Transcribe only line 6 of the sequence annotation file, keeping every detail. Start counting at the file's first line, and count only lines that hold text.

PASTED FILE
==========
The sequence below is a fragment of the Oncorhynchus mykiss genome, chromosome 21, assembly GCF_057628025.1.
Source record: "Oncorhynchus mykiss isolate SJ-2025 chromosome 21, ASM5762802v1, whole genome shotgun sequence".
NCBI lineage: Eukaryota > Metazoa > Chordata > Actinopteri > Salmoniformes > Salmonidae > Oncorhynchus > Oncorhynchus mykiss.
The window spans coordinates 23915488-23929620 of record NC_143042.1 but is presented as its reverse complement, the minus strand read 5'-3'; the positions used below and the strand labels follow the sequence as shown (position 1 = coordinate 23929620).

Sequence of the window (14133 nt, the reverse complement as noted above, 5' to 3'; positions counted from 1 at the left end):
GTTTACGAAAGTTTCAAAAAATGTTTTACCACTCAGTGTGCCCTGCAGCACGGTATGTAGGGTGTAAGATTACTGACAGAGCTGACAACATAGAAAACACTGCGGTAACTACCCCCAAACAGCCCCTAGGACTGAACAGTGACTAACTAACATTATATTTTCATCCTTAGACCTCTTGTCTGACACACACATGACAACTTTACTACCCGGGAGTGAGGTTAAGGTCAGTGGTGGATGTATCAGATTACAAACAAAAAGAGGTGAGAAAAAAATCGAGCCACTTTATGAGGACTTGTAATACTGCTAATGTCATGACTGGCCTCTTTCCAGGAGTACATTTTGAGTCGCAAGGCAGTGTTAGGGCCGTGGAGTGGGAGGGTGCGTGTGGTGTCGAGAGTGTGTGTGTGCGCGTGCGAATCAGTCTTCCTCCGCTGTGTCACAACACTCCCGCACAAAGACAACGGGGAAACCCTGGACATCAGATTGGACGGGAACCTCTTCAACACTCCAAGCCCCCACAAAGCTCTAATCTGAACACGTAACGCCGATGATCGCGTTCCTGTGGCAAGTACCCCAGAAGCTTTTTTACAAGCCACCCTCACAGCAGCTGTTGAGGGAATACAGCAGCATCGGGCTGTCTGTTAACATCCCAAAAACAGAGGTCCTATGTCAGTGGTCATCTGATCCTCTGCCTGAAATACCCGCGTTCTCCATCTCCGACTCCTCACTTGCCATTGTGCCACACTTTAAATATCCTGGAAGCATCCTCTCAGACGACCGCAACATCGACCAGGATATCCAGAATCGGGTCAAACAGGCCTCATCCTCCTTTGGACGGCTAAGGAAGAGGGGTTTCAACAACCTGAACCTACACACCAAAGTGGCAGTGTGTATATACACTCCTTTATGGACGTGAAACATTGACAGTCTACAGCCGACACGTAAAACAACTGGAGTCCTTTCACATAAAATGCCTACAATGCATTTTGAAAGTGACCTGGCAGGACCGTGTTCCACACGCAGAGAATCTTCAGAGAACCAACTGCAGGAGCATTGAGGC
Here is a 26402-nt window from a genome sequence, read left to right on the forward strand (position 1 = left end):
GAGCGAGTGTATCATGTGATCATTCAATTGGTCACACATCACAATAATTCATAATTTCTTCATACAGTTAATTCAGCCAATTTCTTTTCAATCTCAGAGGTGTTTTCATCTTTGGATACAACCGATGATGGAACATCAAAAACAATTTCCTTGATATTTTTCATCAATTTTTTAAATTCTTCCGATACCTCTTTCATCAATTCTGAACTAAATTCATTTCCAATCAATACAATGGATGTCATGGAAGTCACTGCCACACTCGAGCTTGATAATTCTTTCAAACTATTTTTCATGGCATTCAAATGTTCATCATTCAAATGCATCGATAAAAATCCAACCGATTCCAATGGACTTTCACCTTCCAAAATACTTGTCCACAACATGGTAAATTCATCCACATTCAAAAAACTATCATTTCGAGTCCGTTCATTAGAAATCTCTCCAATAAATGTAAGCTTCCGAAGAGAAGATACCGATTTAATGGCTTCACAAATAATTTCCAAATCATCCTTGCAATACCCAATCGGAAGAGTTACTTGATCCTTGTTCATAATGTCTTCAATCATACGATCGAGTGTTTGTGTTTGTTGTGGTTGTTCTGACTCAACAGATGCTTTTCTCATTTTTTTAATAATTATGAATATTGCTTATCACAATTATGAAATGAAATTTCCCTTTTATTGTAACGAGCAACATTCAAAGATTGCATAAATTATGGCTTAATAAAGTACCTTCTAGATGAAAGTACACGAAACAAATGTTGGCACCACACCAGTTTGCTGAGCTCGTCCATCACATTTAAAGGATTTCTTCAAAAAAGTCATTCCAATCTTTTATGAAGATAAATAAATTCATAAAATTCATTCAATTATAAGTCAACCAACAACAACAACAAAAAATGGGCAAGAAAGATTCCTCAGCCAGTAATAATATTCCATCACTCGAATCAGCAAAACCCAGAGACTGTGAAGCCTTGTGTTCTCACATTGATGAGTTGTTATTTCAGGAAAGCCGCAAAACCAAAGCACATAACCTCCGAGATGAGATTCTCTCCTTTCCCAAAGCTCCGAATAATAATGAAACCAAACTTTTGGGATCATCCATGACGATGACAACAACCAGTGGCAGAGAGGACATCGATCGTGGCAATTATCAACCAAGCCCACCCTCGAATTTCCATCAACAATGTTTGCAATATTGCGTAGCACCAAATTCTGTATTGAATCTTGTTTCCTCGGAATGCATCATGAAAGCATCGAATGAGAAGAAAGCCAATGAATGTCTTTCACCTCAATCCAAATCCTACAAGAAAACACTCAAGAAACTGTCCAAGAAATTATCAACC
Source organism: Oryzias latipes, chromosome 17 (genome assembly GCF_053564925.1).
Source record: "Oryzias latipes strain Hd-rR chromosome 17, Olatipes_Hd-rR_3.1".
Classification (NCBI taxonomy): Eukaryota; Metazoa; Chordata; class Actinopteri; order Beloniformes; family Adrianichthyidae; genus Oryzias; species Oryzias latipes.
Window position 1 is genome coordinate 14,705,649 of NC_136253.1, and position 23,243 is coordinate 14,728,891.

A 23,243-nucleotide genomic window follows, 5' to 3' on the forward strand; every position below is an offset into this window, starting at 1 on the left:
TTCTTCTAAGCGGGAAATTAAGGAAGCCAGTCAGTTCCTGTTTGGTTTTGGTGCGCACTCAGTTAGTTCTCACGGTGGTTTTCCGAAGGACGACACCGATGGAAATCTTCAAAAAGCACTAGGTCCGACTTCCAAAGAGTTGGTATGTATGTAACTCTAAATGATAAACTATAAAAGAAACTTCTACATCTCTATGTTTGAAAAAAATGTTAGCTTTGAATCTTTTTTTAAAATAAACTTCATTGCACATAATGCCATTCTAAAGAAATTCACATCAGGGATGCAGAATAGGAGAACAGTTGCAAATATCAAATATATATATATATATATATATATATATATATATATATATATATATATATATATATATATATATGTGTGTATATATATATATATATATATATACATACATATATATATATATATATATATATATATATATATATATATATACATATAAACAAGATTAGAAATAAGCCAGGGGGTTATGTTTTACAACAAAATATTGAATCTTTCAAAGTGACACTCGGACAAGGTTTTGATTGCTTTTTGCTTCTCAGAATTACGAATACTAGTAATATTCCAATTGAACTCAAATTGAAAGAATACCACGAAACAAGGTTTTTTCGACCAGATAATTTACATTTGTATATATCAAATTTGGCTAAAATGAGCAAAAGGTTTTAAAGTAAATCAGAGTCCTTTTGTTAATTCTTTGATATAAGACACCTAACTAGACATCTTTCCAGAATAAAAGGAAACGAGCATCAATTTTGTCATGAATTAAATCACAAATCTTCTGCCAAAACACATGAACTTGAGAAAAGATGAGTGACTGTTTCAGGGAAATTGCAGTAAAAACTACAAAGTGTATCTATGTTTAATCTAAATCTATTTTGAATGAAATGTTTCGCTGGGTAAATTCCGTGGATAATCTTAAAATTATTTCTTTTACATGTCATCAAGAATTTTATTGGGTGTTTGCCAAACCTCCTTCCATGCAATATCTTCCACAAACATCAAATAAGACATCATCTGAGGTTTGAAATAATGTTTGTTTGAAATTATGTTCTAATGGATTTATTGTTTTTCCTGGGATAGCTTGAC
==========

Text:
GTTTACGAAAGTTTCAAAAAATGTTTTACCACTCAGTGTGCCCTGCAGCACGGTATGTAGGGTGTAAGATTACTGACAGAGCTGACAACATAGAAAACACTGCGGTAACTACCCCCAAACAGCCCCTAGGACTGAACAGTGACTAACTAACATTATATTTTCATCCTTAGACCTCTTGTCTGACACACACATGACAACTTTACTACCCGGGAGTGAGGTTAAGGTCAGTGGTGGATGTATCAGATTACAAACAAAAAGAGGTGAGAAAAAAATCGAGCCACTTTATGAGGACTTGTAATACTGCTAATGTCATGACTGGCCTCTTTCCAGGAGTACATTTTGAGTCGCAAGGCAGTGTTAGGGCCGTGGAGTGGGAGGGTGCGTGTGGTGTCGAGAGTGTGTGTGTGCGCGTGCGAATCAGTCTTCCTCCGCTGTGTCACAACACTCCCGCACAAAGACAACGGGGAAACCCTGGACATCAGATTGGACGGGAACCTCTTCAACACTCCAAGCCCCCACAAAGCTCTAATCTGAACACGTAACGCCGATGATCGCGTTCCTGTGGCAAGTACCCCAGAAGCTTTTTTACAAGCCACCCTCACAGCAGCTGTTGAGGGAATACAGCAGCATCGGGCTGTCTGTTAACATCCCAAAAACAGAGGTCCTATGTCAGTGGTCATCTGATCCTCTGCCTGAAATACCCGCGTTCTCCATCTCCGACTCCTCACTTGCCATTGTGCCACACTTTAAATATCCTGGAAGCATCCTCTCAGACGACCGCAACATCGACCAGGATATCCAGAATCGGGTCAAACAGGCCTCATCCTCCTTTGGACGGCTAAGGAAGAGGGGTTTCAACAACCTGAACCTACACACCAAAGTGGCAGTGTGTATATACACTCCTTTATGGACGTGAAACATTGACAGTCTACAGCCGACACGTAAAACAACTGGAGTCCTTTCACATAAAATGCCTACAATGCATTTTGAAAGTGACCTGGCAGGACCGTGTTCCACACGCAGAGAATCTTCAGAGAACCAACTGCAGGAGCATTGAGGC